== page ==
Just then, the door swung open and two ponies trotted inside, hurriedly shutting it against the icy draft that had followed them in. Rarity looked up and smiled when she noticed that one of them was Fluttershy, and she waved until she caught her friend’s attention. The other mare looked over as well and followed Fluttershy as she started to make her way over to Rarity.

She had an orange coat and pale yellow hair, and Rarity recognized her as the apple farmer who normally ran one of the stalls in the marketplace. Rarity recalled trying to make small talk with her on the rare occasions she had purchased produce for her parents, but the farmer had always seemed to be of a rather brusque disposition and not much for casual chatter. As she and Fluttershy came up to the table, Rarity realized with an anxious pang that she couldn’t recall the mare’s name.

“Hello Rarity,” Fluttershy said. “How are you today?”

“I don’t think I’ve ever been better,” Rarity replied with a wide smile. “I think it’s finally gotten a little warmer out there too, don’t you think?”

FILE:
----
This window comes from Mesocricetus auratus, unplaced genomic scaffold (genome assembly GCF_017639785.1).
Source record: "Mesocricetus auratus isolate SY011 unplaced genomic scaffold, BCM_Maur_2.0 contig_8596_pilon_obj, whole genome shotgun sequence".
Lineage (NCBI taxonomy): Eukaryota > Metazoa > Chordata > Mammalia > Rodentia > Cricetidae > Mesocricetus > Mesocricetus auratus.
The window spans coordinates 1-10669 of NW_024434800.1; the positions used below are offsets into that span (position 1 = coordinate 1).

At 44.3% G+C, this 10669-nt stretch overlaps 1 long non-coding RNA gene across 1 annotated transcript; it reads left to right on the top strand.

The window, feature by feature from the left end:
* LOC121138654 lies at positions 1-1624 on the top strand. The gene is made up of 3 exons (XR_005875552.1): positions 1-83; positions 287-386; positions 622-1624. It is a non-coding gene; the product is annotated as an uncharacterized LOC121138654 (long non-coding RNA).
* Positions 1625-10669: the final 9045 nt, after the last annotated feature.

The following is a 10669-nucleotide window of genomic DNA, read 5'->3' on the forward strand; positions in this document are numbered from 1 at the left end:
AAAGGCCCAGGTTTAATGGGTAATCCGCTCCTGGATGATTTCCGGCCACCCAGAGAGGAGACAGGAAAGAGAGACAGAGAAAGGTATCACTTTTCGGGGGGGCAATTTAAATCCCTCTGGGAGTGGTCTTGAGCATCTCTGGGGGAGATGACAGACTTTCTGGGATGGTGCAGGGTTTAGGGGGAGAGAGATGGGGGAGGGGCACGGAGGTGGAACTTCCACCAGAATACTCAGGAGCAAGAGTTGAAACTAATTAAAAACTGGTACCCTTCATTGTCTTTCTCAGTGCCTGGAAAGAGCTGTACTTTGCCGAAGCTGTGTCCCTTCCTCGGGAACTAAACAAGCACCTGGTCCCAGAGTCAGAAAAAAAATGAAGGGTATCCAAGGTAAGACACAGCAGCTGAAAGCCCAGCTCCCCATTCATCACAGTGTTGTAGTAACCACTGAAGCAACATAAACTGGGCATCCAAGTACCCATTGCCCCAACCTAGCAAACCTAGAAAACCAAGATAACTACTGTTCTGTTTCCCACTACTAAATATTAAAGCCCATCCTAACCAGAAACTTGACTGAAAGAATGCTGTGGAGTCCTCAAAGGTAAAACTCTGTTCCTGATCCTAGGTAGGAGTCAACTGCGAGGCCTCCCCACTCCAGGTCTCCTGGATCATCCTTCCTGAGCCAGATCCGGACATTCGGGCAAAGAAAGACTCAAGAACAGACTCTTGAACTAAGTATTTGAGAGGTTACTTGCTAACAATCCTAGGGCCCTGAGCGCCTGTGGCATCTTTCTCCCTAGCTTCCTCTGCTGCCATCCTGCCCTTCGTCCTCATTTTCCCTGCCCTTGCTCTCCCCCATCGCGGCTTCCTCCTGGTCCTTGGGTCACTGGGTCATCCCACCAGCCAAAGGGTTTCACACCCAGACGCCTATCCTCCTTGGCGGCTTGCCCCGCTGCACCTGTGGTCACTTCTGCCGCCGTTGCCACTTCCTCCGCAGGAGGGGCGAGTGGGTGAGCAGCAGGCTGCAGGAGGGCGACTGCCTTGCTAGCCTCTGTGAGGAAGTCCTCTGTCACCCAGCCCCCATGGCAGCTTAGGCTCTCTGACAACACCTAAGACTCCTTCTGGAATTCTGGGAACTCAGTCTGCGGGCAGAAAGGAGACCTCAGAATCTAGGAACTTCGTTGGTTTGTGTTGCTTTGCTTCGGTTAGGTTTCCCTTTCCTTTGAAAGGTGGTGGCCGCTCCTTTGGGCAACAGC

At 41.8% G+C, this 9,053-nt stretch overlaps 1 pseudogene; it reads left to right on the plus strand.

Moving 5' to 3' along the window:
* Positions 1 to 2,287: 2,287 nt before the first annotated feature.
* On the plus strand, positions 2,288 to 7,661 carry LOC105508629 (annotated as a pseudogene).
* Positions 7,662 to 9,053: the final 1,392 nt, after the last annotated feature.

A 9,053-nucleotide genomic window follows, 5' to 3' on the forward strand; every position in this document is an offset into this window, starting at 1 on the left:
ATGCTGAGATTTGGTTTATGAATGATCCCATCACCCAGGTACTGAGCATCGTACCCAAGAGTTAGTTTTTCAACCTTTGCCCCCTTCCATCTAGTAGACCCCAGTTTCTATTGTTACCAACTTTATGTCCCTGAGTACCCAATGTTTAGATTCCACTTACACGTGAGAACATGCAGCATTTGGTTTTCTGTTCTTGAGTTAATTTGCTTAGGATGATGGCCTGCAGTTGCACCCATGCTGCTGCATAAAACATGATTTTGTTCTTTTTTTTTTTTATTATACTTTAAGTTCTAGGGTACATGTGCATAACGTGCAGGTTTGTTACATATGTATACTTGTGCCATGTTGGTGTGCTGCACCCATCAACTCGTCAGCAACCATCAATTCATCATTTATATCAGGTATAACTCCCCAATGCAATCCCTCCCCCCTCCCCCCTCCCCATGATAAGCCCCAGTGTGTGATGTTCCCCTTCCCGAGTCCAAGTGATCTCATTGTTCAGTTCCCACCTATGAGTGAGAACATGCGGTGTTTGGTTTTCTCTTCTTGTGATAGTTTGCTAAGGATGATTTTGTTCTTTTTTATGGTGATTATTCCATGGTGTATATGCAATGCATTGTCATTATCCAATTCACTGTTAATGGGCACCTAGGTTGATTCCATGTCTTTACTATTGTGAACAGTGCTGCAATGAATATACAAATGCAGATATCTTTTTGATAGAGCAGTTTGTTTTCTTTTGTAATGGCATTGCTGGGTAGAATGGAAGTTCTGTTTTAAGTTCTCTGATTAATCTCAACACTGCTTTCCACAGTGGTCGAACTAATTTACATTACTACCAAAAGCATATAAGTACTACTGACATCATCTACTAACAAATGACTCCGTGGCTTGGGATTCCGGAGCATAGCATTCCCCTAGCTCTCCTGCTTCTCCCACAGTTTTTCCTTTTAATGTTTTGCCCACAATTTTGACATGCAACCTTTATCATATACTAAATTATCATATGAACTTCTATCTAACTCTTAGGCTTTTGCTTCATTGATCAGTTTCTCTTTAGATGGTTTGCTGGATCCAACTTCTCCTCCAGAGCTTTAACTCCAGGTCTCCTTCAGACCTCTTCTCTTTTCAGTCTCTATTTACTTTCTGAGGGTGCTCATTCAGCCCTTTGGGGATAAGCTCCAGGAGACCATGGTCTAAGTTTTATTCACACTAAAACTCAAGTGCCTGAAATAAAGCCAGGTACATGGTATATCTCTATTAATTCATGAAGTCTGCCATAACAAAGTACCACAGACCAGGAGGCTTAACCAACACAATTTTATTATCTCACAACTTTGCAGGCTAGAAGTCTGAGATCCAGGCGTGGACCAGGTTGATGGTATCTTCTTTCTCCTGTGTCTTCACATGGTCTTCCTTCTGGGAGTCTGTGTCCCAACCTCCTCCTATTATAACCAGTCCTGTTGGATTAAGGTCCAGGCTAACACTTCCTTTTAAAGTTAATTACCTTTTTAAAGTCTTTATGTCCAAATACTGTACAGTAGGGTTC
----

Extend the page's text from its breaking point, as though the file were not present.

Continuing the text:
“Warmer? Shoot, I swear old Hoarfrost is making it colder every darn day,” the other mare said with a shake of her head. Unlike Fluttershy, who wore a pale green scarf and matching earmuffs Rarity had given her last year, the farmer wore only a battered stetson hat.

Another potential customer, Rarity sang in her mind. She had a brief vision of a rustic-styled gown in green and brown—not her usual work, but it might suit the mare—before discarding it and refocusing on the conversation.

“I’m Applejack, by the way. I think I know you from around town, don’t I?” she continued, sticking an unshod hoof towards Rarity. Remnants of the gray slush that coated the road dripped from it, and Rarity carefully hooked her own around the clean part of Applejack’s ankle.

“Rarity,” she replied, feeling a surge of relief that she didn’t have to pretend to remember Applejack’s name. “Yes, my family’s frequented your apple stall for years, though I haven’t often accompanied them.”

“Much obliged to hear that all the same.” Applejack tipped her head with a wide grin.

“I took the liberty of ordering your usual, Fluttershy. Won’t you sit down, Applejack?” Rarity invited, gesturing towards the table. “I’m sure we could find another chair if you’d like to join us.”

“Thank you kindly, but I’d best be on my way. I was just heading back home from Fluttershy’s.”

“Applejack was visiting one of my collies who just had the cutest litter of puppies,” Fluttershy said. “She’s thinking of adopting one for the farm.”